A 2013 comparison study of 50 septoplasty patients, half of whom had nasal packing inserted post-operatively, revealed that nasal packing was not absolutely necessary. Patients who received nasal packing found the removal of the packing to be the most painful part of the whole procedure. However, the packing did not interfere with the end results since all of the patients were satisfied with the appearance of their noses after three months.
Packing for Higher Risk Patients
In patients with an increased risk of postoperative hemorrhage and septal hematoma, packing is definitely recommended.
Most surgeons suggest that you stop taking any medications prior to your procedure since prescriptions, herbal supplements, and several other over-the-counter medications interfere with your body’s ability to form blood clots. Ignoring your surgeon’s instructions in regards to your medications could dramatically increase your risk of a hemorrhage or hematoma.
Men are more likely to develop hematomas post-operatively than women. Smokers and people who are overweight or obese also have a higher risk for postoperative bleeding.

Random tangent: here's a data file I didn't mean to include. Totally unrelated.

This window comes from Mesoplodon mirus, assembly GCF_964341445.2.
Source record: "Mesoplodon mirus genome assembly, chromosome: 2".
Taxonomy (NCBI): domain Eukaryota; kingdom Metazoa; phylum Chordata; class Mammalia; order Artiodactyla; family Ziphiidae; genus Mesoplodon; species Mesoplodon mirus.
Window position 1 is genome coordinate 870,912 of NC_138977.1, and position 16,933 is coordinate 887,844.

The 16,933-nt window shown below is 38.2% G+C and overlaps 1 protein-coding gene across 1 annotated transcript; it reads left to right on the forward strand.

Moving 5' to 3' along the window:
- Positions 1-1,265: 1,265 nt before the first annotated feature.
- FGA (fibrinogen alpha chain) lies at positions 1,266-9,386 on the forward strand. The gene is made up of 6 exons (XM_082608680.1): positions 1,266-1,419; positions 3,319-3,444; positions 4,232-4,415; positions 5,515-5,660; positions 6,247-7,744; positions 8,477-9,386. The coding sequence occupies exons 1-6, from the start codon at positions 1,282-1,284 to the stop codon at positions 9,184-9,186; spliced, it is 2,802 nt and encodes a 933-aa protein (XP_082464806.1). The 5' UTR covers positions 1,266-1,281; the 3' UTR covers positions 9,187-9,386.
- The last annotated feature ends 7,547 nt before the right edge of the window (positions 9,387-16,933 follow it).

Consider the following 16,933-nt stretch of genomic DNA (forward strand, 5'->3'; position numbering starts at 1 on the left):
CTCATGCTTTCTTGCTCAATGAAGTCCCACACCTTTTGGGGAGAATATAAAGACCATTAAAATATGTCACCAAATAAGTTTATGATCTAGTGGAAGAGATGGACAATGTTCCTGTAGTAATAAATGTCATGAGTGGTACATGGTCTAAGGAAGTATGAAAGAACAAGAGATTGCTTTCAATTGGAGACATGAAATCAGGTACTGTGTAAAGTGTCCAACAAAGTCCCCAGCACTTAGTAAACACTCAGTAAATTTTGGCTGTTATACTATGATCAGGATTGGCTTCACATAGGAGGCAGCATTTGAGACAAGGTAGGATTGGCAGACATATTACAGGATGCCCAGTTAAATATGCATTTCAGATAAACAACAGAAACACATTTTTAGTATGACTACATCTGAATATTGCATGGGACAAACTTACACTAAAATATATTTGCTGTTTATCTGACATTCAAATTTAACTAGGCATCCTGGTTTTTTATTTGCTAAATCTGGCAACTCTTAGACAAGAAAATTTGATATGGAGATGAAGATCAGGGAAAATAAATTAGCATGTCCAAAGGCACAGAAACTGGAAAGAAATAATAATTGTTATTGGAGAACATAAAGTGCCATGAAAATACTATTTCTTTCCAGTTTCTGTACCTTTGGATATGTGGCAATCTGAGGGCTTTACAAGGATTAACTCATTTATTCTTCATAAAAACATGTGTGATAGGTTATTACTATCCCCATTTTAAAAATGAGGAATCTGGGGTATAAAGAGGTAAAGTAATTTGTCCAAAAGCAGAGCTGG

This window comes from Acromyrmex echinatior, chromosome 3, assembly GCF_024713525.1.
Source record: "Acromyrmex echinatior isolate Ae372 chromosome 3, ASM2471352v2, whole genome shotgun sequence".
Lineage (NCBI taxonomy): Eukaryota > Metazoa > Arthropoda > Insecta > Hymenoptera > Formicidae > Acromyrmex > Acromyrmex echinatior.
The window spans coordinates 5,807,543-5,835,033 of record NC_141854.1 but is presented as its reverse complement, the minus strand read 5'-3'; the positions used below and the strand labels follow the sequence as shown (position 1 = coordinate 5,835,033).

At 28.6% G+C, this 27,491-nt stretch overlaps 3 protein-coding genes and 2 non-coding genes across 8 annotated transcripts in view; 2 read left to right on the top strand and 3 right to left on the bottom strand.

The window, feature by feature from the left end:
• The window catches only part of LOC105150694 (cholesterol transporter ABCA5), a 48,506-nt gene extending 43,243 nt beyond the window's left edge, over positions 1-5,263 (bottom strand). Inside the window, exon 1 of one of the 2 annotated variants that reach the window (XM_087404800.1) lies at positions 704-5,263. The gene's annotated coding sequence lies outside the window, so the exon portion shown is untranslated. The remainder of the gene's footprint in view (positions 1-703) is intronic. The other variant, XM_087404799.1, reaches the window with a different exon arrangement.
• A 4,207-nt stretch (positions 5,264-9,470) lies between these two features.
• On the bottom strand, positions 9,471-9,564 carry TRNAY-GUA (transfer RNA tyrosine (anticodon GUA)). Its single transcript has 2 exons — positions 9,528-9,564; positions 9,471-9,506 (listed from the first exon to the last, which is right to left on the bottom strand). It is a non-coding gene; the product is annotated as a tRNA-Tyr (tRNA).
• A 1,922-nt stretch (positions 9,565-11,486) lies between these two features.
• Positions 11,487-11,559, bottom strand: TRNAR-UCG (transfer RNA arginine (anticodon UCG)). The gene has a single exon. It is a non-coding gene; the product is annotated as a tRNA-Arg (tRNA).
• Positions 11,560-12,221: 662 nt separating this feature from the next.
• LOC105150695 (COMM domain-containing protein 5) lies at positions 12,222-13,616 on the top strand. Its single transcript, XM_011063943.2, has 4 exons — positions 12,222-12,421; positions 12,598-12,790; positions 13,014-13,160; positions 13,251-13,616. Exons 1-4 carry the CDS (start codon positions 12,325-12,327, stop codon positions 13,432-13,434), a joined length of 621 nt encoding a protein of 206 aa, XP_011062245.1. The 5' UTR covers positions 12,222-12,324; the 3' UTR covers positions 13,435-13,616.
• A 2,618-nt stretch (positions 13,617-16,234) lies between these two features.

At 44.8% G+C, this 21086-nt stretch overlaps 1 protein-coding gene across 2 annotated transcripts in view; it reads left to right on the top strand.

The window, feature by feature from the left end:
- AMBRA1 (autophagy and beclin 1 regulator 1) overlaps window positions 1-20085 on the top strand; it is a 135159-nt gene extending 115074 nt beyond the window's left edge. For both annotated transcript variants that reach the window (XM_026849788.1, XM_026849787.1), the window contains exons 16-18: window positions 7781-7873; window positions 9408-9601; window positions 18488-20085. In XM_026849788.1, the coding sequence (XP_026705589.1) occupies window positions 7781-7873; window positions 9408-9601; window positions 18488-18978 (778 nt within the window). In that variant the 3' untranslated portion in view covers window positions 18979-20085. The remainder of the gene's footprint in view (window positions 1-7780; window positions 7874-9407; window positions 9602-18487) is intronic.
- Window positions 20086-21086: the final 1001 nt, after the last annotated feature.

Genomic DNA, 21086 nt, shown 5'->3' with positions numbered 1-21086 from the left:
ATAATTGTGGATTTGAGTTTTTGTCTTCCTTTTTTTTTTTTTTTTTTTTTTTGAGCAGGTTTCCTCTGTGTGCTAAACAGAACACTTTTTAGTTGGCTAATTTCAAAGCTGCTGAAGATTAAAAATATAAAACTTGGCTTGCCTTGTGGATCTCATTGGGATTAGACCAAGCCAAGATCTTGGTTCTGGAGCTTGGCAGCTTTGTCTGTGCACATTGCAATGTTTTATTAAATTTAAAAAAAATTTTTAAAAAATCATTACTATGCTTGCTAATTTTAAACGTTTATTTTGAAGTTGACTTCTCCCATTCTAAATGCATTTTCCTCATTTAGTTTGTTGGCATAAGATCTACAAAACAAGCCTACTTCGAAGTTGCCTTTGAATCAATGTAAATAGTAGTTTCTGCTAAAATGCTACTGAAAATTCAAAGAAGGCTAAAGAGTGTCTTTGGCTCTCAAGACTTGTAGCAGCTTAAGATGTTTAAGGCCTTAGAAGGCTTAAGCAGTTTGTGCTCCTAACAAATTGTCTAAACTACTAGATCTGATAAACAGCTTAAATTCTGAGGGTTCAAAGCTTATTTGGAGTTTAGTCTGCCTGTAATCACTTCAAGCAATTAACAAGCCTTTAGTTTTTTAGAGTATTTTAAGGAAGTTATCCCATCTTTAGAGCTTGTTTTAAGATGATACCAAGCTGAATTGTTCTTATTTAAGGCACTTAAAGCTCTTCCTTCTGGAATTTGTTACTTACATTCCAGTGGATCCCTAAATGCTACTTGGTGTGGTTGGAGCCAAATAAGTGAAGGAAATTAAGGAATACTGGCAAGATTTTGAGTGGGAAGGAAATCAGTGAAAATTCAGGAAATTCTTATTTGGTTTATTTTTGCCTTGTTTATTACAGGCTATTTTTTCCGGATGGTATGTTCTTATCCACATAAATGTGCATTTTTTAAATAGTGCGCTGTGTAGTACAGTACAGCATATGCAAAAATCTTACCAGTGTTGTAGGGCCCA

Hemorrhages are more common amongst older rhinoplasty candidates and in those who are undergoing several cosmetic surgeries at the same time. Many patients add a brow lift, facelift, or other cosmetic facial procedures to save on office and anesthesia fees.
Your surgeon will discuss their recommendations for your recovery with you during your initial consultation. Feel free to ask any questions you may have about nasal packing and your specific risk factors to ensure that you go into your rhinoplasty feeling confident!
Schedule Your Consultation Today!
Dr. Becker is a board-certified plastic surgeon who specializes in rhinoplasty and revision rhinoplasty. His offices in Central and Southern New Jersey focus on a conservative approach to nose jobs to create natural-looking results. Call to schedule a consultation to learn more about nasal packing and the role it might play in your treatment with Dr. Becker.